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Facilities management is a demanding profession that requires a diverse set of skills in order to be successful. The consistent professional, interpersonal and even emotional demands that facilities managers face on a daily basis seem to fly from all directions. A quality facilities manager learns to manage all of these demands while continuing to serve the changing needs of their workforce.
Even though facilities managers are aided with new technology and advanced integrated management workplace software, their positions and experience are just as important as ever.
But how exactly does one stand out as a leader in this rapidly expanding industry? We've touched on this subject a few times now and to no surprise, it is one of the hottest topics on our blog. So, to help lead you and your organization to the top, we have compiled a list of the top 15 skills that facilities managers need to be successful.
These attributes are divided into three categories: interpersonal traits, workspace management skills and exceptional abilities. Use this list to evaluate your own strengths and potential areas for improvement to be the best workplace leader you can.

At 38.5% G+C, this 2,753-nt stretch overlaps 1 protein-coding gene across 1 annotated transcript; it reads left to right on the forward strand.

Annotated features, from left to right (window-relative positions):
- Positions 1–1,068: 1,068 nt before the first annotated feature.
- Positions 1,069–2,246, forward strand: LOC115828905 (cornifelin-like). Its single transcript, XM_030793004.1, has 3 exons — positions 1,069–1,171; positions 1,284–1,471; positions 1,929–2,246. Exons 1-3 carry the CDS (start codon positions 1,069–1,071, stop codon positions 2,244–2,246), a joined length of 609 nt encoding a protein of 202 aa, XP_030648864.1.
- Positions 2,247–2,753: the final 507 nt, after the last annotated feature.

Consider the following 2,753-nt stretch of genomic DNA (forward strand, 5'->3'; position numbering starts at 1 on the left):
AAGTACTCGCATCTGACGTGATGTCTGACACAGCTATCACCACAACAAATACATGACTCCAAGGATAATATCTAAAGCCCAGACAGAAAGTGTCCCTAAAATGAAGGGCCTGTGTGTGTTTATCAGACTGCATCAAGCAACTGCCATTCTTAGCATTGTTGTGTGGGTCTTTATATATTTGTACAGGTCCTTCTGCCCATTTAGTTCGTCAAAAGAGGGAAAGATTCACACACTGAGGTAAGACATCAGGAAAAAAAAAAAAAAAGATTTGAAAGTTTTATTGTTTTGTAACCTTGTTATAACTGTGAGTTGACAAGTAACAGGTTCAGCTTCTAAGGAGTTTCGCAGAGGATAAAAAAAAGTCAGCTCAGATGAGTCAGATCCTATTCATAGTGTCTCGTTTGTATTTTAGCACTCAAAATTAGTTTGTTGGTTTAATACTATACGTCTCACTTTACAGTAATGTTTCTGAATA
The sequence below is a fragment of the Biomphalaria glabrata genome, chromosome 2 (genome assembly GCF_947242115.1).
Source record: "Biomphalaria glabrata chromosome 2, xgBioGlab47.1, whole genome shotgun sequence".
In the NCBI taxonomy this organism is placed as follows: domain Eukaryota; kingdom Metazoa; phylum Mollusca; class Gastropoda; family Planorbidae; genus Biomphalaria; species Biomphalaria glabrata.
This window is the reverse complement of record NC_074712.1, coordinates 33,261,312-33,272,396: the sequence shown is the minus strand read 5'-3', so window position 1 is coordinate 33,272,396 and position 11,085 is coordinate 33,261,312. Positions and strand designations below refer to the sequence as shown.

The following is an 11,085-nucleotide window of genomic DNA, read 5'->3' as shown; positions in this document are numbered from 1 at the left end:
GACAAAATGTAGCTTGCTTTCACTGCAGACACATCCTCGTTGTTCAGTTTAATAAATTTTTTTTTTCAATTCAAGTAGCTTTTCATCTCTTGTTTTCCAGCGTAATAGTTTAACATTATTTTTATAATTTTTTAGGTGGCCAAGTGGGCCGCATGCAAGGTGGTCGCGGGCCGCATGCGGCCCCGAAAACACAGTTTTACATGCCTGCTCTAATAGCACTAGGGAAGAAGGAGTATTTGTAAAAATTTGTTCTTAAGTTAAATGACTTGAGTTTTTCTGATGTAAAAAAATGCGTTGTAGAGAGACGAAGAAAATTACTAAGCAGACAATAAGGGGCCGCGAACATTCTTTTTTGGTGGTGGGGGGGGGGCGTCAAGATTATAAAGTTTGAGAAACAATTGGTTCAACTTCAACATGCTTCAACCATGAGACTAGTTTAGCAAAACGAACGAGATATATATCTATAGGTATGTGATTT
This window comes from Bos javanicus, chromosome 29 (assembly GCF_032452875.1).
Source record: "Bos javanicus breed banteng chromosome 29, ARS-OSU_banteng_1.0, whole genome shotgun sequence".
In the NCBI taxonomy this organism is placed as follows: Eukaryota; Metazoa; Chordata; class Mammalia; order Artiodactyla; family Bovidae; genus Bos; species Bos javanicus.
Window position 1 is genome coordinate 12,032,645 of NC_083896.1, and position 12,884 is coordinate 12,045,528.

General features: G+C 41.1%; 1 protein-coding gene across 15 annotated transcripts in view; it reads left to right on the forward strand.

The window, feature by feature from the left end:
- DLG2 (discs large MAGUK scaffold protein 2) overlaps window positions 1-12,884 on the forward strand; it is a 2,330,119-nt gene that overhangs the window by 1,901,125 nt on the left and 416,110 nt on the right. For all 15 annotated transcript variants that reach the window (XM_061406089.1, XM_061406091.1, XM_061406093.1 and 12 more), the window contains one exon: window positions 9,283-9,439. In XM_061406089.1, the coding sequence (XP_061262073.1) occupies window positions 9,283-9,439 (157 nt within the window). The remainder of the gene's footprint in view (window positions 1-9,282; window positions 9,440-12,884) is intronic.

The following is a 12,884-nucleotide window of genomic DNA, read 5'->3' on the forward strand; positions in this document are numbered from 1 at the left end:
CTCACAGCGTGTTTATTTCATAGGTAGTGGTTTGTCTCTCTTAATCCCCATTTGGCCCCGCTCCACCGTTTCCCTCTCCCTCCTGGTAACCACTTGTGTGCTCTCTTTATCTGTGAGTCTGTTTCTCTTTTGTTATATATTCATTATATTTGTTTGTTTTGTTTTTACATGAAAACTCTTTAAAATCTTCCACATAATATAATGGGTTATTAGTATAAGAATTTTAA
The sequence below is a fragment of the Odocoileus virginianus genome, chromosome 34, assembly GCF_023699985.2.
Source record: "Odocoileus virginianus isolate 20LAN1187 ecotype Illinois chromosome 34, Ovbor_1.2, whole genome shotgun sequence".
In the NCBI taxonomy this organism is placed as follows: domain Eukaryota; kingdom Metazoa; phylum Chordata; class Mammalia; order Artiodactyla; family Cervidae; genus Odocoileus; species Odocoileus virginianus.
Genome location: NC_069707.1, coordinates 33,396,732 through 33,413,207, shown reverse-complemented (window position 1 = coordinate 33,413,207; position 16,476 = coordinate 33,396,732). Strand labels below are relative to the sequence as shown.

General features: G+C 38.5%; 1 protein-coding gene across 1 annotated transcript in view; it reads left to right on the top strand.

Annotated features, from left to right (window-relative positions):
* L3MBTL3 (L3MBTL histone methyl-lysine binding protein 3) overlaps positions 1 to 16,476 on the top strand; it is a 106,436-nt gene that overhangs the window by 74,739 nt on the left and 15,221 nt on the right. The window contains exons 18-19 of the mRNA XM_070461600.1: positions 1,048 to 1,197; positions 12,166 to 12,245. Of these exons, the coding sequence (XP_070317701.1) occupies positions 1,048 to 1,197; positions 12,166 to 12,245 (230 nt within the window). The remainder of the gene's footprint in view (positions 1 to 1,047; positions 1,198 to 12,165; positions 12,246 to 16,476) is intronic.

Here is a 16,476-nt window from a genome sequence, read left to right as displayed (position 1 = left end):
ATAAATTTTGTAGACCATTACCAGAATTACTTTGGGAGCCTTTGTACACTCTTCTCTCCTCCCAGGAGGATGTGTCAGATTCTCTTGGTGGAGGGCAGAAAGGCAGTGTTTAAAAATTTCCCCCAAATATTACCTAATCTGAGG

As the facilities manager, your decision-making abilities will be tested and scrutinized. Your company expects you to be able to switch gears and make informed, rational choices quickly and with confidence. If you do your research, you'll be confident in your choices and they'll know you're making the right one.
Your role as a facilities manager is to completely understand the needs and potential issues that your workforce is facing, even before they know it themselves. You can see past the "now" and can look ahead towards the distant future of what your workforce is going to need.